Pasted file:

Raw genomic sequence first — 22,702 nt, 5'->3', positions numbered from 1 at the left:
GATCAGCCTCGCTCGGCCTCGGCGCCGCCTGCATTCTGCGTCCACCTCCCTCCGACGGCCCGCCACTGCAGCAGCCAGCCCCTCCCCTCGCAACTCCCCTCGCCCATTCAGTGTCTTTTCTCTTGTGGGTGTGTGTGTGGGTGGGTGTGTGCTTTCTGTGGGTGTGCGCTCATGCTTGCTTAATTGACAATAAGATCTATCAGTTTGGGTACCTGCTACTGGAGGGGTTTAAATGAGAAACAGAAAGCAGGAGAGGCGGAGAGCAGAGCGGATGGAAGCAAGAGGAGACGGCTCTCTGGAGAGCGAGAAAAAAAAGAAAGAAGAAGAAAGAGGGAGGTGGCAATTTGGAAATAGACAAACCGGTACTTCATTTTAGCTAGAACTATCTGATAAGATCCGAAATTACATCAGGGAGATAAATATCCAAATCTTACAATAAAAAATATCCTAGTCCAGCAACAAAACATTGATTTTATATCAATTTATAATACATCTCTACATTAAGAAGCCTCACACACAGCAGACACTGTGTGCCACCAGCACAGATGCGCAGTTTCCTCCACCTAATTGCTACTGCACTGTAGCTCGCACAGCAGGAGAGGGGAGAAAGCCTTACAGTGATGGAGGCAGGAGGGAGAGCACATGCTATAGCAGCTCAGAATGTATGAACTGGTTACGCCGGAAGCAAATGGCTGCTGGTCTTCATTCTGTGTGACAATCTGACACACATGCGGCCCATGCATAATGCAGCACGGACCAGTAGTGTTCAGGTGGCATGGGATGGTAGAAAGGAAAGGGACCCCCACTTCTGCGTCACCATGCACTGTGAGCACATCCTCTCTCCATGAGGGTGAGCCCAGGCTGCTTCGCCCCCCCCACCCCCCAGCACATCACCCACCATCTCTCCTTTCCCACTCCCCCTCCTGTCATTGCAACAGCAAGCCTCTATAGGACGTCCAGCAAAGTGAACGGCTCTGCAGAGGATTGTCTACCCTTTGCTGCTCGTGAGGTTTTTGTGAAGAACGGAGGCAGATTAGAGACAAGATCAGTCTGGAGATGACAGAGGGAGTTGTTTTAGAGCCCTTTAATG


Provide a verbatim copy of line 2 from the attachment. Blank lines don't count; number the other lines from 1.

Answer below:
GATCAGCCTCGCTCGGCCTCGGCGCCGCCTGCATTCTGCGTCCACCTCCCTCCGACGGCCCGCCACTGCAGCAGCCAGCCCCTCCCCTCGCAACTCCCCTCGCCCATTCAGTGTCTTTTCTCTTGTGGGTGTGTGTGTGGGTGGGTGTGTGCTTTCTGTGGGTGTGCGCTCATGCTTGCTTAATTGACAATAAGATCTATCAGTTTGGGTACCTGCTACTGGAGGGGTTTAAATGAGAAACAGAAAGCAGGAGAGGCGGAGAGCAGAGCGGATGGAAGCAAGAGGAGACGGCTCTCTGGAGAGCGAGAAAAAAAAGAAAGAAGAAGAAAGAGGGAGGTGGCAATTTGGAAATAGACAAACCGGTACTTCATTTTAGCTAGAACTATCTGATAAGATCCGAAATTACATCAGGGAGATAAATATCCAAATCTTACAATAAAAAATATCCTAGTCCAGCAACAAAACATTGATTTTATATCAATTTATAATACATCTCTACATTAAGAAGCCTCACACACAGCAGACACTGTGTGCCACCAGCACAGATGCGCAGTTTCCTCCACCTAATTGCTACTGCACTGTAGCTCGCACAGCAGGAGAGGGGAGAAAGCCTTACAGTGATGGAGGCAGGAGGGAGAGCACATGCTATAGCAGCTCAGAATGTATGAACTGGTTACGCCGGAAGCAAATGGCTGCTGGTCTTCATTCTGTGTGACAATCTGACACACATGCGGCCCATGCATAATGCAGCACGGACCAGTAGTGTTCAGGTGGCATGGGATGGTAGAAAGGAAAGGGACCCCCACTTCTGCGTCACCATGCACTGTGAGCACATCCTCTCTCCATGAGGGTGAGCCCAGGCTGCTTCGCCCCCCCCACCCCCCAGCACATCACCCACCATCTCTCCTTTCCCACTCCCCCTCCTGTCATTGCAACAGCAAGCCTCTATAGGACGTCCAGCAAAGTGAACGGCTCTGCAGAGGATTGTCTACCCTTTGCTGCTCGTGAGGTTTTTGTGAAGAACGGAGGCAGATTAGAGACAAGATCAGTCTGGAGATGACAGAGGGAGTTGTTTTAGAGCCCTTTAATG